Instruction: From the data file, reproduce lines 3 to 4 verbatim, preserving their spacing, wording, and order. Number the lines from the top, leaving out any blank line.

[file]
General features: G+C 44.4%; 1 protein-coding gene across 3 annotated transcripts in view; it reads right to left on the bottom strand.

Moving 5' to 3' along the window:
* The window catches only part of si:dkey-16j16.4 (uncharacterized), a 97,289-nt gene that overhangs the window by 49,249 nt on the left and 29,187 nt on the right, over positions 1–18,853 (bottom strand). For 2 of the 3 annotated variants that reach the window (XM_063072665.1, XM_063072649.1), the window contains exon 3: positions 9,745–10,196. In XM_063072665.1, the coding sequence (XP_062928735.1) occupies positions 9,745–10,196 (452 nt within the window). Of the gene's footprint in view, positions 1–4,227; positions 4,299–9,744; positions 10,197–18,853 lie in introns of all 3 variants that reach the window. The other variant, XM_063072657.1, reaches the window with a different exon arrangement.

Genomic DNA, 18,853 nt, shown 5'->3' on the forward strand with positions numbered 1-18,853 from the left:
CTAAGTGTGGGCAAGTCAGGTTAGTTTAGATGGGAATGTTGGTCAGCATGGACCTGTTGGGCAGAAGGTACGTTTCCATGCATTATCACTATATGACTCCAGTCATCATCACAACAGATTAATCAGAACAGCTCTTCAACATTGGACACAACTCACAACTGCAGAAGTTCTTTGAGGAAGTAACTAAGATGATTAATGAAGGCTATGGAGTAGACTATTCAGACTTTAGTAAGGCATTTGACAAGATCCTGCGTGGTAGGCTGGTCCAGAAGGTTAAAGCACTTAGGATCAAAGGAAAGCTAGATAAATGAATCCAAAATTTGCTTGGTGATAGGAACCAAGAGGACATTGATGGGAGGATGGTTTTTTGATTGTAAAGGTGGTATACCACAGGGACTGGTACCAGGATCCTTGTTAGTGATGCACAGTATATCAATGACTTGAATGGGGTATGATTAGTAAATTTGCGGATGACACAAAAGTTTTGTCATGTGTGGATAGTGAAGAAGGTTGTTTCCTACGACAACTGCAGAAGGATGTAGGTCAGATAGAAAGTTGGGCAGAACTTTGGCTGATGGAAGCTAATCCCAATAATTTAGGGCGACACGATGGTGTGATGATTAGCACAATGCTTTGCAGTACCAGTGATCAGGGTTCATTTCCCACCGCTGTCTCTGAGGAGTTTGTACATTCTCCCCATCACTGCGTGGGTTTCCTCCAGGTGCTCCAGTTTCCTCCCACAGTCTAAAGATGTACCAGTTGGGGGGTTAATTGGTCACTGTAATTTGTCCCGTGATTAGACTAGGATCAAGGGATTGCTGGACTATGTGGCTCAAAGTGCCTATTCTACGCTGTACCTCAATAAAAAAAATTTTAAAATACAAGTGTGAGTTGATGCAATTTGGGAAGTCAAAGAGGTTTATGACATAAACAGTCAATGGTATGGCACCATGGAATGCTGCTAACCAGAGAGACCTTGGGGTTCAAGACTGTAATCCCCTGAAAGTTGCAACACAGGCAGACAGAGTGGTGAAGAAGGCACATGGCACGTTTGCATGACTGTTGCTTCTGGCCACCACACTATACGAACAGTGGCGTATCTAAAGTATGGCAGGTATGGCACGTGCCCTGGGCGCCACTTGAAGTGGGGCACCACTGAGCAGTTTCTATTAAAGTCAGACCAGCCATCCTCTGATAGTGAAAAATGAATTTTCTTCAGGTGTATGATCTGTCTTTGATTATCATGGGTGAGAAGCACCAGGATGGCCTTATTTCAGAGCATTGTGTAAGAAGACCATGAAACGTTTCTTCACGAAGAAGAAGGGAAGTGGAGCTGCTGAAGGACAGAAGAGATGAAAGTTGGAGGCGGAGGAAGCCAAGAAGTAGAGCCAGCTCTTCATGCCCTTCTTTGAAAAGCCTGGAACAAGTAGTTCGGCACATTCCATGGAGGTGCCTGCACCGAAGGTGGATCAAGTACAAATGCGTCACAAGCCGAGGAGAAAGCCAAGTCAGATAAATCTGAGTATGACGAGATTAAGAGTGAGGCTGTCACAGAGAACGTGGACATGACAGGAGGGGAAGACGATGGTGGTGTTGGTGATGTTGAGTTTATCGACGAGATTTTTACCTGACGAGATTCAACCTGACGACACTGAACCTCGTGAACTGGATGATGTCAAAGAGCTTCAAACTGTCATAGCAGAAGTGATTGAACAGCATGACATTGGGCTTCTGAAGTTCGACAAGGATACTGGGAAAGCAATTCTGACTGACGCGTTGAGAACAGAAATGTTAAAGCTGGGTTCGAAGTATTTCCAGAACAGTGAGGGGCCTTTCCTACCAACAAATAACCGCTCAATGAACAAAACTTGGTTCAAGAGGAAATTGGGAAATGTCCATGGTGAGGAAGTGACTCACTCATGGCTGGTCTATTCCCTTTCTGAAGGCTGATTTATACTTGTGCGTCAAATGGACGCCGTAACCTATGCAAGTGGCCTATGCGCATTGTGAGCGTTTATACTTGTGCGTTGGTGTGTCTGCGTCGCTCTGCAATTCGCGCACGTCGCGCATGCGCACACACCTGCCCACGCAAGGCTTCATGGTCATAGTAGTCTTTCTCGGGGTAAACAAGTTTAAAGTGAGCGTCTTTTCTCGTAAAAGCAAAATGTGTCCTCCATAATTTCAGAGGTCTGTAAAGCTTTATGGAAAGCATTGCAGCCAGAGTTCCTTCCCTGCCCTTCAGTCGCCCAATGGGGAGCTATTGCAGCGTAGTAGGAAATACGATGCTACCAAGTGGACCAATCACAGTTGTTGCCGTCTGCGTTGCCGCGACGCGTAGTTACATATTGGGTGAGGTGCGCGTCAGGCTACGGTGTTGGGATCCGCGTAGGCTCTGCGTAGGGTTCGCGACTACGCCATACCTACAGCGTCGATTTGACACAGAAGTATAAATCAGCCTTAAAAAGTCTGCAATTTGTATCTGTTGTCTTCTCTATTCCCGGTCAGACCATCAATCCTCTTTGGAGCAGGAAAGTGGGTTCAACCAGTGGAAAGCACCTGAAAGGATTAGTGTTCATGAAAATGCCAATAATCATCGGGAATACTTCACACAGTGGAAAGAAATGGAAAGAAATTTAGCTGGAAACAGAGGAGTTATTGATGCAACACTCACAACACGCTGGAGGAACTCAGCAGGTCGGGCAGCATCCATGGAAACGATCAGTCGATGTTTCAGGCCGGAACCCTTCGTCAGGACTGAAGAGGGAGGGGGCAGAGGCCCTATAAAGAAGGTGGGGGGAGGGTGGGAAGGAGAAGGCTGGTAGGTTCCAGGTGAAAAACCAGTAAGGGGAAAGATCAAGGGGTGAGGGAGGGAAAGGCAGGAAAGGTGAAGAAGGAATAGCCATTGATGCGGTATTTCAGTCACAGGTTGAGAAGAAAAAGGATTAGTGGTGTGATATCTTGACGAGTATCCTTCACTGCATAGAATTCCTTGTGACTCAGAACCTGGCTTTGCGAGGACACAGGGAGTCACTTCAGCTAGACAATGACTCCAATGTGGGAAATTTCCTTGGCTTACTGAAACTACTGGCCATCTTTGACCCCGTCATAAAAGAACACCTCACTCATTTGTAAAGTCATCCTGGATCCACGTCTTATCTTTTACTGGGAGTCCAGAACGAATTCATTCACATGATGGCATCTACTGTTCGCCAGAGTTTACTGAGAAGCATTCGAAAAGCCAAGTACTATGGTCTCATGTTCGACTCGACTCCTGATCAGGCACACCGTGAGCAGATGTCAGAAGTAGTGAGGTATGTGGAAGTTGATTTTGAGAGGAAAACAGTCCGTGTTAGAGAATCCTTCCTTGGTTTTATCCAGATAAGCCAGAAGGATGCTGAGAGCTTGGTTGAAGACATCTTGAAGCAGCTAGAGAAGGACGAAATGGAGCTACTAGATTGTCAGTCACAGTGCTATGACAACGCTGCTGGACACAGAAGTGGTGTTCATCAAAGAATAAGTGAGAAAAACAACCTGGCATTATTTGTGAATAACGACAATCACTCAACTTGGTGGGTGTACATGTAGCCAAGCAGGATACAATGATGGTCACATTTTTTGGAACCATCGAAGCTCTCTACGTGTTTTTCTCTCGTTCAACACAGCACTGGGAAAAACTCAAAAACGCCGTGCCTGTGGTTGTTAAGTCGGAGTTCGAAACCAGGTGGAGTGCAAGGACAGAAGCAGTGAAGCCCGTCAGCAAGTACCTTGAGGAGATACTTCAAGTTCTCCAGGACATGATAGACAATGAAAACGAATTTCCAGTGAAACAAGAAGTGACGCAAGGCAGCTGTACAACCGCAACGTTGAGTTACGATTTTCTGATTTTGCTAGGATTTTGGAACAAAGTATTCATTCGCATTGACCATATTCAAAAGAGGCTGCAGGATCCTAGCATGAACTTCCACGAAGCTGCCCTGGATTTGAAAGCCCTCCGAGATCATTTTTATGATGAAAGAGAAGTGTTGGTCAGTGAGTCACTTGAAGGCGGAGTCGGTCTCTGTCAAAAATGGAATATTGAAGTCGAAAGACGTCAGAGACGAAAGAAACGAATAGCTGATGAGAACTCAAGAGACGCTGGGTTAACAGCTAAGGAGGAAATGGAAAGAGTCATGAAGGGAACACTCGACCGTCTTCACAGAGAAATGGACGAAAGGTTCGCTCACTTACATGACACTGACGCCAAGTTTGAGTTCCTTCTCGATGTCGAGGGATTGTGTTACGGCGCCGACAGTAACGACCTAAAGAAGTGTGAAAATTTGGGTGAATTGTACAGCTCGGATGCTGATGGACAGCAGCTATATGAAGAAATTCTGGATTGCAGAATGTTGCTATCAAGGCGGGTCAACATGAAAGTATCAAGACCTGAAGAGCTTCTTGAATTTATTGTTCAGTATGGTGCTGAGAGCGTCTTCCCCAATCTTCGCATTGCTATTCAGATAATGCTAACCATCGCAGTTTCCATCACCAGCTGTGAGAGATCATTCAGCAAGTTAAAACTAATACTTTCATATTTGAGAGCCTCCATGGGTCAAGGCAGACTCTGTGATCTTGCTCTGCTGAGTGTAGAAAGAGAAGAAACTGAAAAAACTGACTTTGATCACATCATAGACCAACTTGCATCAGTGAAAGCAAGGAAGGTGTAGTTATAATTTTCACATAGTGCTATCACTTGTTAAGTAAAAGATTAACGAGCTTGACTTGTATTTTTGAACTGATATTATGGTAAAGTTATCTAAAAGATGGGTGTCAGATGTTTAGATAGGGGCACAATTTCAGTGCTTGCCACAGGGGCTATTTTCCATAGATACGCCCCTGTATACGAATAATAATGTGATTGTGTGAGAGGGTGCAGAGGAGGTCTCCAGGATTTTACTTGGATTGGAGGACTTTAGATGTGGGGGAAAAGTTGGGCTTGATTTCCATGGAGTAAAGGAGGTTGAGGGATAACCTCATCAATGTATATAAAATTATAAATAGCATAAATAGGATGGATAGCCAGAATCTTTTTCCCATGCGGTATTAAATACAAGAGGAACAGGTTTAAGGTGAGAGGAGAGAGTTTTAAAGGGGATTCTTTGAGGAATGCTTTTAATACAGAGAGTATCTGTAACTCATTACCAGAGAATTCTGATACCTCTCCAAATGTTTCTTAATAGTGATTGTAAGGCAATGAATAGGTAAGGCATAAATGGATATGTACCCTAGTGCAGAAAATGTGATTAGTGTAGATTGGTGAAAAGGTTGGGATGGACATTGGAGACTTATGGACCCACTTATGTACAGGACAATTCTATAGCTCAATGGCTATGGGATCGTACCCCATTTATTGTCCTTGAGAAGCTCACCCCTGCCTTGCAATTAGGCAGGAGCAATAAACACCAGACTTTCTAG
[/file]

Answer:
* The window catches only part of si:dkey-16j16.4 (uncharacterized), a 97,289-nt gene that overhangs the window by 49,249 nt on the left and 29,187 nt on the right, over positions 1–18,853 (bottom strand). For 2 of the 3 annotated variants that reach the window (XM_063072665.1, XM_063072649.1), the window contains exon 3: positions 9,745–10,196. In XM_063072665.1, the coding sequence (XP_062928735.1) occupies positions 9,745–10,196 (452 nt within the window). Of the gene's footprint in view, positions 1–4,227; positions 4,299–9,744; positions 10,197–18,853 lie in introns of all 3 variants that reach the window. The other variant, XM_063072657.1, reaches the window with a different exon arrangement.

Genomic DNA, 18,853 nt, shown 5'->3' on the forward strand with positions numbered 1-18,853 from the left: